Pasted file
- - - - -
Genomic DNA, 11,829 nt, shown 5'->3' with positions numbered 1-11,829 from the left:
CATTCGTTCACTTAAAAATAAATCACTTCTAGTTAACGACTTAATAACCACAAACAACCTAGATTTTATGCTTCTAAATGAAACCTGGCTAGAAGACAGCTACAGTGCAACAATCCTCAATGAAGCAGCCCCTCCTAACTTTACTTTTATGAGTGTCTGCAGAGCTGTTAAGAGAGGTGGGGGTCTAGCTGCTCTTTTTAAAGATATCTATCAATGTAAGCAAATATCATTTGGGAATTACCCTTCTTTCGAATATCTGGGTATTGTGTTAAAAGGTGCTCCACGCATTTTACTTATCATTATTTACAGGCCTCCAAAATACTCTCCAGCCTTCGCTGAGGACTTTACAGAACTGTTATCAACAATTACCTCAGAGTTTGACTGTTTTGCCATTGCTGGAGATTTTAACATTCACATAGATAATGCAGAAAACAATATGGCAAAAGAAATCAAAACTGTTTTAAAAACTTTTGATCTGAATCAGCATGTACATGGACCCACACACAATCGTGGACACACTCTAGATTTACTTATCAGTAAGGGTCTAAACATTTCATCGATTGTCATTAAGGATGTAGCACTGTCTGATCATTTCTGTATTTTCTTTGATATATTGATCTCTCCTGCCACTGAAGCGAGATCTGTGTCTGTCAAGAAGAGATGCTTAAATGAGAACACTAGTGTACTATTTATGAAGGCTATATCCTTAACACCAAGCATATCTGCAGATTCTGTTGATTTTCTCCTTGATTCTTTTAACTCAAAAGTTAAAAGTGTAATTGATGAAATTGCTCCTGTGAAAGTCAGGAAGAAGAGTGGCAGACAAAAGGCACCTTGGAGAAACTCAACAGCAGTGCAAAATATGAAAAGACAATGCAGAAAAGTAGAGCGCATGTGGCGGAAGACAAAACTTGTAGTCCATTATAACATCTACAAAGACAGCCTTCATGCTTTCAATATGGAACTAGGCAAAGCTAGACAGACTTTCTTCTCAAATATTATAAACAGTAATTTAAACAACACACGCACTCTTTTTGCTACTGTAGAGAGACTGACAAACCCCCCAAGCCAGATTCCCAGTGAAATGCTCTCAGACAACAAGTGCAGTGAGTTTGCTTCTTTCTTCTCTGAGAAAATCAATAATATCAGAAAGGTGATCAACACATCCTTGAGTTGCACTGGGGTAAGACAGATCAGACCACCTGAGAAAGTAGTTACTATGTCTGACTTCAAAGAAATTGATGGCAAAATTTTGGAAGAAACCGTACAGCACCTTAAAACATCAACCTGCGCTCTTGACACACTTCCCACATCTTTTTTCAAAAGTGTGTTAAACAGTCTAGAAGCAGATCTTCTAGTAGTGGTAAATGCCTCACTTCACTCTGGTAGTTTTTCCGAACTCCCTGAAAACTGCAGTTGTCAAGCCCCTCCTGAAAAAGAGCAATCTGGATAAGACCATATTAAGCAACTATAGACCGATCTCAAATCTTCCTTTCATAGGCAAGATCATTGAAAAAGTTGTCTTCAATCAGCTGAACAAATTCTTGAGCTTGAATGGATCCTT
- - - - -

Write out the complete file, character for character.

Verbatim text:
Genomic DNA, 11,829 nt, shown 5'->3' with positions numbered 1-11,829 from the left:
CATTCGTTCACTTAAAAATAAATCACTTCTAGTTAACGACTTAATAACCACAAACAACCTAGATTTTATGCTTCTAAATGAAACCTGGCTAGAAGACAGCTACAGTGCAACAATCCTCAATGAAGCAGCCCCTCCTAACTTTACTTTTATGAGTGTCTGCAGAGCTGTTAAGAGAGGTGGGGGTCTAGCTGCTCTTTTTAAAGATATCTATCAATGTAAGCAAATATCATTTGGGAATTACCCTTCTTTCGAATATCTGGGTATTGTGTTAAAAGGTGCTCCACGCATTTTACTTATCATTATTTACAGGCCTCCAAAATACTCTCCAGCCTTCGCTGAGGACTTTACAGAACTGTTATCAACAATTACCTCAGAGTTTGACTGTTTTGCCATTGCTGGAGATTTTAACATTCACATAGATAATGCAGAAAACAATATGGCAAAAGAAATCAAAACTGTTTTAAAAACTTTTGATCTGAATCAGCATGTACATGGACCCACACACAATCGTGGACACACTCTAGATTTACTTATCAGTAAGGGTCTAAACATTTCATCGATTGTCATTAAGGATGTAGCACTGTCTGATCATTTCTGTATTTTCTTTGATATATTGATCTCTCCTGCCACTGAAGCGAGATCTGTGTCTGTCAAGAAGAGATGCTTAAATGAGAACACTAGTGTACTATTTATGAAGGCTATATCCTTAACACCAAGCATATCTGCAGATTCTGTTGATTTTCTCCTTGATTCTTTTAACTCAAAAGTTAAAAGTGTAATTGATGAAATTGCTCCTGTGAAAGTCAGGAAGAAGAGTGGCAGACAAAAGGCACCTTGGAGAAACTCAACAGCAGTGCAAAATATGAAAAGACAATGCAGAAAAGTAGAGCGCATGTGGCGGAAGACAAAACTTGTAGTCCATTATAACATCTACAAAGACAGCCTTCATGCTTTCAATATGGAACTAGGCAAAGCTAGACAGACTTTCTTCTCAAATATTATAAACAGTAATTTAAACAACACACGCACTCTTTTTGCTACTGTAGAGAGACTGACAAACCCCCCAAGCCAGATTCCCAGTGAAATGCTCTCAGACAACAAGTGCAGTGAGTTTGCTTCTTTCTTCTCTGAGAAAATCAATAATATCAGAAAGGTGATCAACACATCCTTGAGTTGCACTGGGGTAAGACAGATCAGACCACCTGAGAAAGTAGTTACTATGTCTGACTTCAAAGAAATTGATGGCAAAATTTTGGAAGAAACCGTACAGCACCTTAAAACATCAACCTGCGCTCTTGACACACTTCCCACATCTTTTTTCAAAAGTGTGTTAAACAGTCTAGAAGCAGATCTTCTAGTAGTGGTAAATGCCTCACTTCACTCTGGTAGTTTTTCCGAACTCCCTGAAAACTGCAGTTGTCAAGCCCCTCCTGAAAAAGAGCAATCTGGATAAGACCATATTAAGCAACTATAGACCGATCTCAAATCTTCCTTTCATAGGCAAGATCATTGAAAAAGTTGTCTTCAATCAGCTGAACAAATTCTTGAGCTTGAATGGATCCTT